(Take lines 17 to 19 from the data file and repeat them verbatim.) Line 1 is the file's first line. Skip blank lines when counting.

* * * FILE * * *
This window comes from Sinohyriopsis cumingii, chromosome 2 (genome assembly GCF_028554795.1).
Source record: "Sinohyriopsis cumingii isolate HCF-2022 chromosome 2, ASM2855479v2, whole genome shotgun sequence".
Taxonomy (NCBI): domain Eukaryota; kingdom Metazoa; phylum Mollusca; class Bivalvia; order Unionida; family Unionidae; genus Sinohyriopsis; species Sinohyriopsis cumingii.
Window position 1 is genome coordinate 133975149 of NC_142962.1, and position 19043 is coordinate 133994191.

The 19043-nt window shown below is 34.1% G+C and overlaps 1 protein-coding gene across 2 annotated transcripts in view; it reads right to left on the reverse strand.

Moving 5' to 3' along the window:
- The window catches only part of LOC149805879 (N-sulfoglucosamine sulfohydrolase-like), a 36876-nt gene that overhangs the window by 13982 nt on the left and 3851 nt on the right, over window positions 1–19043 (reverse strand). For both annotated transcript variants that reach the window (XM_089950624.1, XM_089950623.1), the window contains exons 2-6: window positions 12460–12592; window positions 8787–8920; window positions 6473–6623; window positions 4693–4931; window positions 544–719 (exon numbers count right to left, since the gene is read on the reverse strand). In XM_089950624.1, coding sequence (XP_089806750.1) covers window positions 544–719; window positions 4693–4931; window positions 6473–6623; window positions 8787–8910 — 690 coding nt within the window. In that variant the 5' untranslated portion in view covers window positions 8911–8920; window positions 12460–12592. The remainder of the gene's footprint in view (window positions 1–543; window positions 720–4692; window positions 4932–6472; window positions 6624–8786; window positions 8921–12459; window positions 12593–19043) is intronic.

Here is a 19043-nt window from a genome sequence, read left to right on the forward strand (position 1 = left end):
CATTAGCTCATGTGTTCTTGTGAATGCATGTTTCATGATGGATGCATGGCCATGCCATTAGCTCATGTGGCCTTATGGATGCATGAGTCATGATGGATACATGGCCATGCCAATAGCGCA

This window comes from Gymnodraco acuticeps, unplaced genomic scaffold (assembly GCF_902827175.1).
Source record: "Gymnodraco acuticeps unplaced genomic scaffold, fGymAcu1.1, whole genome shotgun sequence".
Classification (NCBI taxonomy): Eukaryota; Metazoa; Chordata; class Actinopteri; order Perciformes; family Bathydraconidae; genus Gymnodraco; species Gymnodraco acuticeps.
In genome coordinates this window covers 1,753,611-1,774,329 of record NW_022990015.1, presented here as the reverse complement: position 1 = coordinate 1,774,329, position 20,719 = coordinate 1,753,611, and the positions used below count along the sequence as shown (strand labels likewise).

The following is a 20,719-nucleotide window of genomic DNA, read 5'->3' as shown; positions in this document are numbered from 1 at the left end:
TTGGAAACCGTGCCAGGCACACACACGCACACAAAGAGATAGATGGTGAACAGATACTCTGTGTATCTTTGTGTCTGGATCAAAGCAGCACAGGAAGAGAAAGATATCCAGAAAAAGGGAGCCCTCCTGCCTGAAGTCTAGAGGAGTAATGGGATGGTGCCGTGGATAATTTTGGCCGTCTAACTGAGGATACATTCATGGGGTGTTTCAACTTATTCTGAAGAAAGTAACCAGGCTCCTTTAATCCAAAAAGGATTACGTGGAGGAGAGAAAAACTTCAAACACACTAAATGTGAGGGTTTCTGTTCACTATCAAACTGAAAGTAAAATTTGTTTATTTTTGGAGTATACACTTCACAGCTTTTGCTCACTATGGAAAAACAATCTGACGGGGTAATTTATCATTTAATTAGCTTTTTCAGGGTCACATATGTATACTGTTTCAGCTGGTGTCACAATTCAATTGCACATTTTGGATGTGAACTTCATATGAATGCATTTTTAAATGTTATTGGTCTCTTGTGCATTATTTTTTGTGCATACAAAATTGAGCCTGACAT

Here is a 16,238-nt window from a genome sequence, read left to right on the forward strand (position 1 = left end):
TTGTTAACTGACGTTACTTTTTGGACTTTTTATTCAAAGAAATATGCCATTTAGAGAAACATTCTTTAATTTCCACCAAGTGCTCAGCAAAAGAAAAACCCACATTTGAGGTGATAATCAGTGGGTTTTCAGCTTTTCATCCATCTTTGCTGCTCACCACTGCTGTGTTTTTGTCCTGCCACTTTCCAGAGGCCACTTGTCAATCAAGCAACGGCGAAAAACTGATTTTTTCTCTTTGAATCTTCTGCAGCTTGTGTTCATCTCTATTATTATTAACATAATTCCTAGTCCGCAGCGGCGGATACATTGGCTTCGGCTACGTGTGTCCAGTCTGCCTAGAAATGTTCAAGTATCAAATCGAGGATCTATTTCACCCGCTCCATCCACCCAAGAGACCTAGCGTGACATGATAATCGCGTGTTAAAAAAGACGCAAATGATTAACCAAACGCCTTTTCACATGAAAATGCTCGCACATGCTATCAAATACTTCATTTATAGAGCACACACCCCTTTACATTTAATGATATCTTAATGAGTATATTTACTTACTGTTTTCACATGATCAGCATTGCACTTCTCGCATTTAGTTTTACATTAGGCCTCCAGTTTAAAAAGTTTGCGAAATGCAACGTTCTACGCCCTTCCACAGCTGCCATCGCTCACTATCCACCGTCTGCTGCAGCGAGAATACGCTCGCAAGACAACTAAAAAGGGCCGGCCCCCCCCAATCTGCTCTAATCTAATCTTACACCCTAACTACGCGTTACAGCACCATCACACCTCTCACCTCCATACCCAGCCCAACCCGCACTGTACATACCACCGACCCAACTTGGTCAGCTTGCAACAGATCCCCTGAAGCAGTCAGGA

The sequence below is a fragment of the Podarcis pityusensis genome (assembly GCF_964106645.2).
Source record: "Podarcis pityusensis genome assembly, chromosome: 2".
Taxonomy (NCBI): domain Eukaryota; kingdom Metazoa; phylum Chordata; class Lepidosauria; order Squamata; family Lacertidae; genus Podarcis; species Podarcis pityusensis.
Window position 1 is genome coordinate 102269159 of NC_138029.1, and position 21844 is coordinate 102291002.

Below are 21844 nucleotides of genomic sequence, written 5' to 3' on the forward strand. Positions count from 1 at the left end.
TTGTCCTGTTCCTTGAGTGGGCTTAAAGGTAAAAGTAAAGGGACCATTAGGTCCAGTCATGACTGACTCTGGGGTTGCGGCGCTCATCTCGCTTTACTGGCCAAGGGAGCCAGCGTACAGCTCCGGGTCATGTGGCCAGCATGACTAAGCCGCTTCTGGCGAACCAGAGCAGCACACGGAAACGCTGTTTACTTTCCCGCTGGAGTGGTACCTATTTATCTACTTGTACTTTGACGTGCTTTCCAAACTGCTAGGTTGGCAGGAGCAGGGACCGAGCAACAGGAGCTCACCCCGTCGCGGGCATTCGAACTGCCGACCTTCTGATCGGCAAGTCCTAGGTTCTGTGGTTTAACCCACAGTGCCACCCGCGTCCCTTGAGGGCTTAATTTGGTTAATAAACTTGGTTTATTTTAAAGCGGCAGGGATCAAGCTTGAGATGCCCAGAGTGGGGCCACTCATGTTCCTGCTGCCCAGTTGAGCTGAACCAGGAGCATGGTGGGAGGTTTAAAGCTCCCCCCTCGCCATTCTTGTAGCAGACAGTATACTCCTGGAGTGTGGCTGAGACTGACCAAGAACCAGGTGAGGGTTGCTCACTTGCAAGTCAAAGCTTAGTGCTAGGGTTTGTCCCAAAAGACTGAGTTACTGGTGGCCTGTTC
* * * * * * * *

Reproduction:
TTGTTAACTGACGTTACTTTTTGGACTTTTTATTCAAAGAAATATGCCATTTAGAGAAACATTCTTTAATTTCCACCAAGTGCTCAGCAAAAGAAAAACCCACATTTGAGGTGATAATCAGTGGGTTTTCAGCTTTTCATCCATCTTTGCTGCTCACCACTGCTGTGTTTTTGTCCTGCCACTTTCCAGAGGCCACTTGTCAATCAAGCAACGGCGAAAAACTGATTTTTTCTCTTTGAATCTTCTGCAGCTTGTGTTCATCTCTATTATTATTAACATAATTCCTAGTCCGCAGCGGCGGATACATTGGCTTCGGCTACGTGTGTCCAGTCTGCCTAGAAATGTTCAAGTATCAAATCGAGGATCTATTTCACCCGCTCCATCCACCCAAGAGACCTAGCGTGACATGATAATCGCGTGTTAAAAAAGACGCAAATGATTAACCAAACGCCTTTTCACATGAAAATGCTCGCACATGCTATCAAATACTTCATTTATAGAGCACACACCCCTTTACATTTAATGATATCTTAATGAGTATATTTACTTACTGTTTTCACATGATCAGCATTGCACTTCTCGCATTTAGTTTTACATTAGGCCTCCAGTTTAAAAAGTTTGCGAAATGCAACGTTCTACGCCCTTCCACAGCTGCCATCGCTCACTATCCACCGTCTGCTGCAGCGAGAATACGCTCGCAAGACAACTAAAAAGGGCCGGCCCCCCCCAATCTGCTCTAATCTAATCTTACACCCTAACTACGCGTTACAGCACCATCACACCTCTCACCTCCATACCCAGCCCAACCCGCACTGTACATACCACCGACCCAACTTGGTCAGCTTGCAACAGATCCCCTGAAGCAGTCAGGA

The sequence below is a fragment of the Podarcis pityusensis genome (assembly GCF_964106645.2).
Source record: "Podarcis pityusensis genome assembly, chromosome: 2".